In 2020, architects will no longer be subject to the $400 annual professional privilege tax!
(NOTE: Licensed architects in TN must still pay the professional privilege tax this year.)
The repeal of this $400 tax affects all our 1,400 members – even those that aren’t licensed yet because they will not worry about paying it in the future – saving ALL architects licensed in TN (including non-AIA members) money!
The repeal is effective in 2020, so licensed architects in Tennessee will have to pay one last time by May 31st of this year. Please see the message below from AIA Tennessee’s president, Josh Flowers, FAIA.
AIA Tennessee Members,
I am pleased to share with you that the professional privilege tax of architects in Tennessee has been repealed. As many of you know, this tax was enacted eighteen years ago as a result of intense negotiation involving AIA Tennessee members and advocates and was reached as a compromise to avoid more severe tax burdens impacting the profession.
The repeal came as the result of House and Senate negotiation of the budget for fiscal year 2019/2020 over the past week to address $22 million the state was receiving for the first time from online sales tax revenue. As lawmakers debated how offset this new revenue with tax reductions elsewhere in the budget, AIA Tennessee was at the table as the voice of architects to advocate for tax benefits to the profession.
With support from other affected professions, legislators advocated for the long-maligned professional privilege tax to be repealed. This $400 annual tax has been the subject of bills since its enactment, and in this year’s budget (passed unanimously in the House and Senate), this new revenue was dedicated to repealing the professional privilege tax. As a result, an amendment to SB398/HB1262 was drafted to accomplish this and has been passed in both the House and Senate yesterday, May 1, 2019.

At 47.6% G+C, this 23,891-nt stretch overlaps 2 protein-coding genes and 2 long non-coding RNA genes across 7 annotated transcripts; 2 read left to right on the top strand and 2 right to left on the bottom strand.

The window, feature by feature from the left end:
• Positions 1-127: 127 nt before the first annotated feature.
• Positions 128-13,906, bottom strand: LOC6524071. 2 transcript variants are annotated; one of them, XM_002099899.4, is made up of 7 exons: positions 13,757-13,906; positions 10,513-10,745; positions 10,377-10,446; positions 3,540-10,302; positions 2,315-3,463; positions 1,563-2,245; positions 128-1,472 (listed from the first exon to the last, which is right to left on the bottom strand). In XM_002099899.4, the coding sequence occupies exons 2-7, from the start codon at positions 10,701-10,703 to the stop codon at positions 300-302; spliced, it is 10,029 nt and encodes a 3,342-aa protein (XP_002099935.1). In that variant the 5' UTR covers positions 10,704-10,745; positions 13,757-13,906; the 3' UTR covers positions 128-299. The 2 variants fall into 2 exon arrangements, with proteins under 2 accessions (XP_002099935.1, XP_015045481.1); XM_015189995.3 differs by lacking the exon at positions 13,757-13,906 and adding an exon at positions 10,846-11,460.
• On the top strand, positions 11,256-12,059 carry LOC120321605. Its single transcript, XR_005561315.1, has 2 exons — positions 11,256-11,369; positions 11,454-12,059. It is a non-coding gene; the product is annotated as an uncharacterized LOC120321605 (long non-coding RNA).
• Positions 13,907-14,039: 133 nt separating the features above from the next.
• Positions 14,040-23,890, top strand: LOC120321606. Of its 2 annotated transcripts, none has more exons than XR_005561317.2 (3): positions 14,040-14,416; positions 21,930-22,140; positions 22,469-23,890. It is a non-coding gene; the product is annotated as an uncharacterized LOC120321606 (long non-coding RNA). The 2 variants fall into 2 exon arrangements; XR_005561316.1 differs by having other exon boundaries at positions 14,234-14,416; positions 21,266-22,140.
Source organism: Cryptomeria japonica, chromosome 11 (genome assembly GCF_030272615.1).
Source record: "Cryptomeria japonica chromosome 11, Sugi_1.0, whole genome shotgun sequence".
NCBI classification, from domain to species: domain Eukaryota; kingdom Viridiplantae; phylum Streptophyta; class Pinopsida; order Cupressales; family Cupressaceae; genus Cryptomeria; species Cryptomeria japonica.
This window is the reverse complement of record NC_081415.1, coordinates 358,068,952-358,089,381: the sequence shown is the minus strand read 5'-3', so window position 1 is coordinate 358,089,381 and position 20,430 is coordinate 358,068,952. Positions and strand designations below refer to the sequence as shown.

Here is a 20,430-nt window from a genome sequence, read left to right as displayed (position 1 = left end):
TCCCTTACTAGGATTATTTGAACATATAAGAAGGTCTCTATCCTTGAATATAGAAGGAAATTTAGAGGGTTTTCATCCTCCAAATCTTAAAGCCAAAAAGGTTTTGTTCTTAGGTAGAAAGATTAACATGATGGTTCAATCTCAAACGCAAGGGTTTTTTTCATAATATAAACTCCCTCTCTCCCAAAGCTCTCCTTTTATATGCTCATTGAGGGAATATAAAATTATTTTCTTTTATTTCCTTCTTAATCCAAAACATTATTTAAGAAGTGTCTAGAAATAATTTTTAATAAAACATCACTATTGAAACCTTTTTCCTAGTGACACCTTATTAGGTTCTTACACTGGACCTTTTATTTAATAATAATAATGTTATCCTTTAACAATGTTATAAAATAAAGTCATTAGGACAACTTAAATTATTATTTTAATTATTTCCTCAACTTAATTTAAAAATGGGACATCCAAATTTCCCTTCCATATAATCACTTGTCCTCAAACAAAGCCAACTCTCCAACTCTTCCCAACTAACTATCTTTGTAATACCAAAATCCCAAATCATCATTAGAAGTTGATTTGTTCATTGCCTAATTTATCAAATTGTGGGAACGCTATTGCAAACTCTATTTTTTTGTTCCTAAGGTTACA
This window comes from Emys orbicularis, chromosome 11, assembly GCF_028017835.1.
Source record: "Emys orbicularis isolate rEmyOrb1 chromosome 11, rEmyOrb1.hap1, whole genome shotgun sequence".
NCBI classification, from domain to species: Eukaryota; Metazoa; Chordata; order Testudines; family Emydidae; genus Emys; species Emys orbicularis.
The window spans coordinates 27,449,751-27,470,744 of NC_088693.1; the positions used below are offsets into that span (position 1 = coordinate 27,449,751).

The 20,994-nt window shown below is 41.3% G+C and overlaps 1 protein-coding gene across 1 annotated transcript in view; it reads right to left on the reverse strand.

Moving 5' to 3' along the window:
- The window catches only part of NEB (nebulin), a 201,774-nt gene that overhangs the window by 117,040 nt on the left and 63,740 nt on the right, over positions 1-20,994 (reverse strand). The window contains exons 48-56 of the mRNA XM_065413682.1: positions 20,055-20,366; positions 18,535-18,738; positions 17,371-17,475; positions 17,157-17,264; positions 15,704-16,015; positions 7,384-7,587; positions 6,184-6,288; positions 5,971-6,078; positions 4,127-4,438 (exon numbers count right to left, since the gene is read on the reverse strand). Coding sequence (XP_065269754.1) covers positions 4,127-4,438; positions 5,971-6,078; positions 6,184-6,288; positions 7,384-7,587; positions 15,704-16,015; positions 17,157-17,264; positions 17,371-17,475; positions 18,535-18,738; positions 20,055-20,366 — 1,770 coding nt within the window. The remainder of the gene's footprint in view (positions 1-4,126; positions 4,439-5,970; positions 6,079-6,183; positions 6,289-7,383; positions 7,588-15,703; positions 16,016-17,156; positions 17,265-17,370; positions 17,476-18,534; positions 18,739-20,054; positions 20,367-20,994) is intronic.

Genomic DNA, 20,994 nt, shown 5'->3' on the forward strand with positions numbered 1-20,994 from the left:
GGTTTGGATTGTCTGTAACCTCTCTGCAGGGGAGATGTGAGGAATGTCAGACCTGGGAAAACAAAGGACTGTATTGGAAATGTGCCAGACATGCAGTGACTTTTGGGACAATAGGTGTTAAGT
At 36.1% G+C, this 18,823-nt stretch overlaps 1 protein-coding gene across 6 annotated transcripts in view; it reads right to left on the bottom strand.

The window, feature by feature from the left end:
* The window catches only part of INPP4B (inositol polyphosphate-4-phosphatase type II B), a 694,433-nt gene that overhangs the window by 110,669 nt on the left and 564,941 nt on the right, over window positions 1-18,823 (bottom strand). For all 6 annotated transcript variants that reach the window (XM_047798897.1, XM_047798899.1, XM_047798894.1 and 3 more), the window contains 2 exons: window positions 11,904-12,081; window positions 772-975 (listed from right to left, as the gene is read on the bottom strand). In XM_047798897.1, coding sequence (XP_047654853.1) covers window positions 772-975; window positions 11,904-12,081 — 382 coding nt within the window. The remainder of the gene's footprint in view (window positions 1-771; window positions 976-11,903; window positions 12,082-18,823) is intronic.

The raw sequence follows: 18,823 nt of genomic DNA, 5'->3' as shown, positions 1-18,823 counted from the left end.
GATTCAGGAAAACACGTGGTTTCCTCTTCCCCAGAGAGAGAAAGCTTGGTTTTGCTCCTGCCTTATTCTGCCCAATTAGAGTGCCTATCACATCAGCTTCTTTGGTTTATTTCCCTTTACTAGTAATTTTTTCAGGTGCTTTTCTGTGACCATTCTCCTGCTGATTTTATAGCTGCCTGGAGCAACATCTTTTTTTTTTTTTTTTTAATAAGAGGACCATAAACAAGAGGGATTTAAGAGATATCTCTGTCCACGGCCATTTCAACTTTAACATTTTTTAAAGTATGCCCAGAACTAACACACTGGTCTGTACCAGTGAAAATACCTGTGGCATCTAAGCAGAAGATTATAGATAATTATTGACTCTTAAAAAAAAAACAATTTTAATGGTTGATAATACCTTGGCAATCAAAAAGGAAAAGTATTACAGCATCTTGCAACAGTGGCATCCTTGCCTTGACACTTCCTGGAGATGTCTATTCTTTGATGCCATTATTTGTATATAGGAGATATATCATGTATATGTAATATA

In the legislation as amended the following professions are all now exempt from the professional privilege tax beginning May 31, 2020:
- athlete agents,
- landscape architects,
- real estate brokers,
- speech pathologists, and
Remaining in statute and paying the $400 tax are:
- investment advisers,
- physicians and
This was an issue that the majority of other professions have supported. AIA TN has proceeded with caution over the course of this debate to ensure that repeal would not result in a future tax on services, but this year the General Assembly was adamant that no new taxes would be considered. AIA Tennessee will of course remain vigilant in opposing any future taxes on the profession or other regulations that would negatively impact members.
On behalf of AIA Tennessee, I want to express thanks to AIA Tennessee Executive Vice President Ashley Cates, our lobbyists Bill Nolan and Lindsay Spain, and the AIA Tennessee Government Relations Committee for their work in achieving this result and for their tireless advocacy for our members, firms, and the practice of architecture in Tennessee. We look forward to sharing further updates from the legislative session soon. Thank you as always to our members for your support of the profession.
Josh Flowers, FAIA
President, AIA Tennessee